Writing Hacks #10: Nuke your adverbs

Alright, let’s kick this thing off and read a short paragraph about Reginald shall we?

“Reginald walked quite quickly across the forecourt, bumping angrily into one person and then another. ‘Watch where you’re going,’ he said crossly, swatting violently with his newspaper at the nearest blunderer. ‘Make way!’ Once through the heaving throng of people, he tossed his frayed newspaper remorsefully into the next bin he saw. He didn’t have time to read the damn thing he was so late. More’s the pity.”

Let’s park for the moment whether you think the passage is good or bad, for the sake of this exercise, it actually doesn’t matter. What matters is whether we can do anything to make the passage better. This we will aim to do by decluttering the passage of its adverbs.

Er….What is an adverb?

An adverb is a modifier, typically (though not always) you’ll see an -ly on the end of it, like carefully, respectfully etc. Here’s a list of over 3000 of them. Google says adverbs are: a word or phrase that modifies or qualifies an adjective, verb, or other adverb or a word group, expressing a relation of place, time, circumstance, manner, cause, degree, etc. (e.g., gentlyquitethenthere ).

Ok got it. Why are adverbs so common in writing then?

What is often taught in schools about creative writing is completely at odds with what is taught by professional creative writing teachers. At school, children are encouraged to use flowery vocabulary and descriptive adverbs. In a sense, this is good, because it’s definitely worth having a broad and varied vocabulary at your disposal right? You have to use these words in order to learn them. No issue there. The problem is, this ‘bad habit’ carries on uncorrected and will feature in their future creative writing.

What’s your actual beef with adverbs themselves then?

My beef is that adverbs are explanation. When you hear the oft misunderstood edict to ‘show but don’t tell,’ what people actually mean is show but don’t explain. (Telling is fine but I’ll talk about that another time). Adverbs are a perfect example of this. You’re explaining the way something should be interpreted by the reader. Now what’s wrong with that? Well, as a general rule, readers enjoy working things out for themselves with the clues you give them. Therein lies the enjoyment. When you tell someone exactly how to interpret something, it becomes less interesting. There’s less for the reader to engage with. So there, that’s my beef with adverbs. That’s not to say they can never be used, there are no universals here. The main point is to be aware that you’re using an adverb and if you are, have a good reason for doing so.

So let’s revisit the passage from the beginning. Here i’ve bolded the adverbs.

“Reginald walked quite quickly across the forecourt, bumping angrily into one person and then another. ‘Watch where you’re going,’ he said crossly, swatting violently with his newspaper at the nearest blunderer. ‘Make way!’ Once through the heaving throng of people, he tossed his frayed newspaper remorsefully into the next bin he saw. He didn’t have time to read the damn thing he was so late. More’s the pity.”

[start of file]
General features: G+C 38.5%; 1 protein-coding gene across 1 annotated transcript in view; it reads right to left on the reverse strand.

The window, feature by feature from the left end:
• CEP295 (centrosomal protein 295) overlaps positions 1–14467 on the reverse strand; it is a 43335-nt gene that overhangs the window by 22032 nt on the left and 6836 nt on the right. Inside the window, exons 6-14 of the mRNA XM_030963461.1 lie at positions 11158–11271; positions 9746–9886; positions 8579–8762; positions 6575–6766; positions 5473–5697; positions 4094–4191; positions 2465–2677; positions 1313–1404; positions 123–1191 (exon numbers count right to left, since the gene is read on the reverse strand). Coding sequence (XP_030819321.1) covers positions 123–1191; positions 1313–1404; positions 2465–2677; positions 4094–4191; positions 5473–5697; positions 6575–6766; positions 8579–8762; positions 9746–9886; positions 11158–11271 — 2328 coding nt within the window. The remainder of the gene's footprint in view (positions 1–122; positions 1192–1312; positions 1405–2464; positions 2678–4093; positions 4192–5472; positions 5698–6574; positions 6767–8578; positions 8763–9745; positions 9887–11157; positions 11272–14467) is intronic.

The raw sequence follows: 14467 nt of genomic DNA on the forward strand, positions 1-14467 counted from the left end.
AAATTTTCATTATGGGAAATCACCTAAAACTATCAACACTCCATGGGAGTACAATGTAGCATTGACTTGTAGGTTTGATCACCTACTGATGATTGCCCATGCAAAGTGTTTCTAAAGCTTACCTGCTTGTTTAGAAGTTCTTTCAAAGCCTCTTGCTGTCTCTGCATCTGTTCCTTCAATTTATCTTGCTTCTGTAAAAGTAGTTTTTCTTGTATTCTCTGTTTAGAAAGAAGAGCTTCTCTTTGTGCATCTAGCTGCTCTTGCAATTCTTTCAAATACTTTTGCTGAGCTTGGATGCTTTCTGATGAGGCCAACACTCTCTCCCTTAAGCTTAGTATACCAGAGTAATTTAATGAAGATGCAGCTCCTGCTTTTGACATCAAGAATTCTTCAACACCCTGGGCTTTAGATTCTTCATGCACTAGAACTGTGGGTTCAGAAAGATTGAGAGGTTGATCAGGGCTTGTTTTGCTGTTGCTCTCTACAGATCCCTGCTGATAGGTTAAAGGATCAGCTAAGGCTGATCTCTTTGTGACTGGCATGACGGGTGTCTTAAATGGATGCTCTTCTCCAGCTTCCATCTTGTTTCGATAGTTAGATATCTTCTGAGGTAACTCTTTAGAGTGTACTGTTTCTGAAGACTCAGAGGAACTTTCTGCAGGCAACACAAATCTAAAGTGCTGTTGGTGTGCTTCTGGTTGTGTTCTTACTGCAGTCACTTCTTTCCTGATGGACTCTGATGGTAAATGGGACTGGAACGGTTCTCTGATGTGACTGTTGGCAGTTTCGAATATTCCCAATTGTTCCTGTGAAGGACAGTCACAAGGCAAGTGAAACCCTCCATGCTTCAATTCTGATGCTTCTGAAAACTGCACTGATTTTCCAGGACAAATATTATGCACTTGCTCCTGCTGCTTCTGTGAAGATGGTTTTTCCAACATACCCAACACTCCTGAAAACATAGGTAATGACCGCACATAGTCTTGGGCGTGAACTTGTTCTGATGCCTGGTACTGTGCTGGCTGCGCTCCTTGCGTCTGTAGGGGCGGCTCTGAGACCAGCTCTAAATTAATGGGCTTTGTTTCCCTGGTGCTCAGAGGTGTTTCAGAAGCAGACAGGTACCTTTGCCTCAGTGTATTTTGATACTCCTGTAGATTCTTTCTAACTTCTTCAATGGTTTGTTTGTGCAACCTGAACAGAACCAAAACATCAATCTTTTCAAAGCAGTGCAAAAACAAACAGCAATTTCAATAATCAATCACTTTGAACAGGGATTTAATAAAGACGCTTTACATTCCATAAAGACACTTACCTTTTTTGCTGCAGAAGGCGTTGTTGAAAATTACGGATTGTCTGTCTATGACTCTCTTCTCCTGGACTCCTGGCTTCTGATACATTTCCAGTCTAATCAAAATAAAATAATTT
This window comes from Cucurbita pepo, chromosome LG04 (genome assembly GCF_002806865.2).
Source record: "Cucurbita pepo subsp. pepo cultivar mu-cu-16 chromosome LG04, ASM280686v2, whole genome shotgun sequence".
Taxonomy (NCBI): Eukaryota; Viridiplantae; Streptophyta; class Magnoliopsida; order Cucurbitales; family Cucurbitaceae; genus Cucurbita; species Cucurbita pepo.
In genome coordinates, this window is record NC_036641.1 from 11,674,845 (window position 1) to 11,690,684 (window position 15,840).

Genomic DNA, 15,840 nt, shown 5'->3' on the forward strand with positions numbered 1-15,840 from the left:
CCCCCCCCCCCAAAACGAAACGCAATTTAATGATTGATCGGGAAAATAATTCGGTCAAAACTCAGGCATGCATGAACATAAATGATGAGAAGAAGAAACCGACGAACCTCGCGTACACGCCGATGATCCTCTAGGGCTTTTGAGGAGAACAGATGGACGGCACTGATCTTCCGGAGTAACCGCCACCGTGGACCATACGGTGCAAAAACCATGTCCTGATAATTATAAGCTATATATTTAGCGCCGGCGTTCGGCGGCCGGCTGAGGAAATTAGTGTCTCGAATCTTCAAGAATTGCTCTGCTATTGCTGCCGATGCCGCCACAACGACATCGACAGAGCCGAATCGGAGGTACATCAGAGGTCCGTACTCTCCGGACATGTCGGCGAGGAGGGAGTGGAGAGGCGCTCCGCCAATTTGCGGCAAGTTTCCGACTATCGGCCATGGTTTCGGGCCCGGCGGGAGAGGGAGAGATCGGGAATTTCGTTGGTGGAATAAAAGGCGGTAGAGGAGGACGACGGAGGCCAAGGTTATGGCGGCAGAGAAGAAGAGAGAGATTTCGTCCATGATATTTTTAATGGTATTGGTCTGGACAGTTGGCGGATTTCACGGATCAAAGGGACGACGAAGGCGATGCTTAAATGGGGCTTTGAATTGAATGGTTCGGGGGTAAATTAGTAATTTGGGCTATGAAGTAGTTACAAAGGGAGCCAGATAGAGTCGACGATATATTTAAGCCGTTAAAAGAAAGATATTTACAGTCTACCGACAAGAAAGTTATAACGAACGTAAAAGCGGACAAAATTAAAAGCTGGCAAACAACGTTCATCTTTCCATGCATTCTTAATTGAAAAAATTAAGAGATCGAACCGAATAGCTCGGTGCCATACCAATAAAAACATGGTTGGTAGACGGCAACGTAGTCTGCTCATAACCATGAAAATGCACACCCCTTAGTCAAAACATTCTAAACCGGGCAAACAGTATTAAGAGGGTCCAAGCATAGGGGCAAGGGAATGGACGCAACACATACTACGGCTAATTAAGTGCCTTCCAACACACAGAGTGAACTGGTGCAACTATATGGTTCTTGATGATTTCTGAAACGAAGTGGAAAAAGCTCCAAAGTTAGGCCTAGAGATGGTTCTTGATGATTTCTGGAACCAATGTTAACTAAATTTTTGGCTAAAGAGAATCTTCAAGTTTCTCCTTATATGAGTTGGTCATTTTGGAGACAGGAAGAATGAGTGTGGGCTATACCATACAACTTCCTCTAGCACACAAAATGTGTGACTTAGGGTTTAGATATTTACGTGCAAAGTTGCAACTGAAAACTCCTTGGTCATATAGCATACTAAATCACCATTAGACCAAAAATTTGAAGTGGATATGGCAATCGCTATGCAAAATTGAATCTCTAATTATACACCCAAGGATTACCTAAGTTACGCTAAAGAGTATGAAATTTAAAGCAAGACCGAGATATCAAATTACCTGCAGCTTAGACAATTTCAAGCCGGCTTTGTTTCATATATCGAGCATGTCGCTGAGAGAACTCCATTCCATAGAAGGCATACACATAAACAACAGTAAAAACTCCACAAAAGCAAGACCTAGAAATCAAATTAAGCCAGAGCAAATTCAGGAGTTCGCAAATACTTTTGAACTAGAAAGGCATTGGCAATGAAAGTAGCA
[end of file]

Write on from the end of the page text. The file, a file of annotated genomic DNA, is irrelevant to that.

Now, we could just delete the adverbs, but in some cases we may benefit from using different words. So here’s a heavier edit.

“Reginald paced across the forecourt, bumping into one person and then another. ‘Watch where you’re going!’ he swatted his newspaper at the nearest blunderer. ‘Make way!’ Once through the heaving throng of people, he tossed his frayed newspaper into a bin. He didn’t have time to read the damn thing anyway. More’s the pity.”

Overall the whole things is shorter, tighter and more direct. Let’s examine why. Clearly ‘paced’ is preferable to the clunky ‘walked quite quickly’ (urgh it makes me shudder!). So using active verbs is a good tip for replacing some adverbs. She stepped quietly can become, she tiptoed. He said loudly can become he shouted/yelled/cried. Out of all the adverbs in the passage, the worst was probably ‘remorsefully’. Doesn’t it just stick out and poke you in the ribs? This is typical of a writer trying to get across an idea; in this case, that his character is annoyed that he won’t have time to read the paper. But it’s not necessary to explain that to your reader with the adverb. The reader will get it from the sentence that follows “He didn’t have time to read the damn thing anyway. More’s the pity.” which just so happens to be an example of Free Indirect Speech – check out Writing Hacks Week 8 if you want to read more about that technique.

Dhalsim’s approach to adverbs

As the great Stephen King says, “the path to hell is paved with adverbs.” Off you go then! Sharpen your machetes and watch your adverbs quietly tremble!

Happy writing

CH

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